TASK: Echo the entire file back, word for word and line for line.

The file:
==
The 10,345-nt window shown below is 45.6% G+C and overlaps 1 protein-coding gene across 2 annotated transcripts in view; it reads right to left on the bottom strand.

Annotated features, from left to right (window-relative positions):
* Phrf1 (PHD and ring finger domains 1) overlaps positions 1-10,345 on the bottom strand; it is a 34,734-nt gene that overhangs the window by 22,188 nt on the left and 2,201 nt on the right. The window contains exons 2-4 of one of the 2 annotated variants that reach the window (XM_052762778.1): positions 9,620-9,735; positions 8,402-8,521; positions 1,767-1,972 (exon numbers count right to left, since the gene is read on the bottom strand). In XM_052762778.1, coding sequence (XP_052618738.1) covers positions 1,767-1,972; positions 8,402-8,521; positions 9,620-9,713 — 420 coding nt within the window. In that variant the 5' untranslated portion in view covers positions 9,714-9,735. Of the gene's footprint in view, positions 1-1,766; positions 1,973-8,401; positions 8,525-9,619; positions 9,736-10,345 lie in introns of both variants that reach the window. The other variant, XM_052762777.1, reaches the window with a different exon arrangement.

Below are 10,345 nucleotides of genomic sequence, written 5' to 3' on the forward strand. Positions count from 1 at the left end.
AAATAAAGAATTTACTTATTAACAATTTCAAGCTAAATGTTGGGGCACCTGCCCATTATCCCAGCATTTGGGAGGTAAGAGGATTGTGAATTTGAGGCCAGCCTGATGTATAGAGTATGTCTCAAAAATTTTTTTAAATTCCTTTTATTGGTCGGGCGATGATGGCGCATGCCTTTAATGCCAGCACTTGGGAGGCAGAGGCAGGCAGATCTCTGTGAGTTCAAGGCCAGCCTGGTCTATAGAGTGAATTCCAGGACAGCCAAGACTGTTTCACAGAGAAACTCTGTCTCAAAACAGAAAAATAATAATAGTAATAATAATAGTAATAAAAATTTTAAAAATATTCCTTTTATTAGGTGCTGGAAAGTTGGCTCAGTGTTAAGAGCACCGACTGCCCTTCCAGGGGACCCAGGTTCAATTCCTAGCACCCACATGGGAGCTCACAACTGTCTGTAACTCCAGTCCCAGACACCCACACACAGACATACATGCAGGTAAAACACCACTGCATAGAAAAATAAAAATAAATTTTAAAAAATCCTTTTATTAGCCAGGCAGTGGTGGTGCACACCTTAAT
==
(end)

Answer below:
The 10,345-nt window shown below is 45.6% G+C and overlaps 1 protein-coding gene across 2 annotated transcripts in view; it reads right to left on the bottom strand.

Annotated features, from left to right (window-relative positions):
* Phrf1 (PHD and ring finger domains 1) overlaps positions 1-10,345 on the bottom strand; it is a 34,734-nt gene that overhangs the window by 22,188 nt on the left and 2,201 nt on the right. The window contains exons 2-4 of one of the 2 annotated variants that reach the window (XM_052762778.1): positions 9,620-9,735; positions 8,402-8,521; positions 1,767-1,972 (exon numbers count right to left, since the gene is read on the bottom strand). In XM_052762778.1, coding sequence (XP_052618738.1) covers positions 1,767-1,972; positions 8,402-8,521; positions 9,620-9,713 — 420 coding nt within the window. In that variant the 5' untranslated portion in view covers positions 9,714-9,735. Of the gene's footprint in view, positions 1-1,766; positions 1,973-8,401; positions 8,525-9,619; positions 9,736-10,345 lie in introns of both variants that reach the window. The other variant, XM_052762777.1, reaches the window with a different exon arrangement.

Below are 10,345 nucleotides of genomic sequence, written 5' to 3' on the forward strand. Positions count from 1 at the left end.
AAATAAAGAATTTACTTATTAACAATTTCAAGCTAAATGTTGGGGCACCTGCCCATTATCCCAGCATTTGGGAGGTAAGAGGATTGTGAATTTGAGGCCAGCCTGATGTATAGAGTATGTCTCAAAAATTTTTTTAAATTCCTTTTATTGGTCGGGCGATGATGGCGCATGCCTTTAATGCCAGCACTTGGGAGGCAGAGGCAGGCAGATCTCTGTGAGTTCAAGGCCAGCCTGGTCTATAGAGTGAATTCCAGGACAGCCAAGACTGTTTCACAGAGAAACTCTGTCTCAAAACAGAAAAATAATAATAGTAATAATAATAGTAATAAAAATTTTAAAAATATTCCTTTTATTAGGTGCTGGAAAGTTGGCTCAGTGTTAAGAGCACCGACTGCCCTTCCAGGGGACCCAGGTTCAATTCCTAGCACCCACATGGGAGCTCACAACTGTCTGTAACTCCAGTCCCAGACACCCACACACAGACATACATGCAGGTAAAACACCACTGCATAGAAAAATAAAAATAAATTTTAAAAAATCCTTTTATTAGCCAGGCAGTGGTGGTGCACACCTTAAT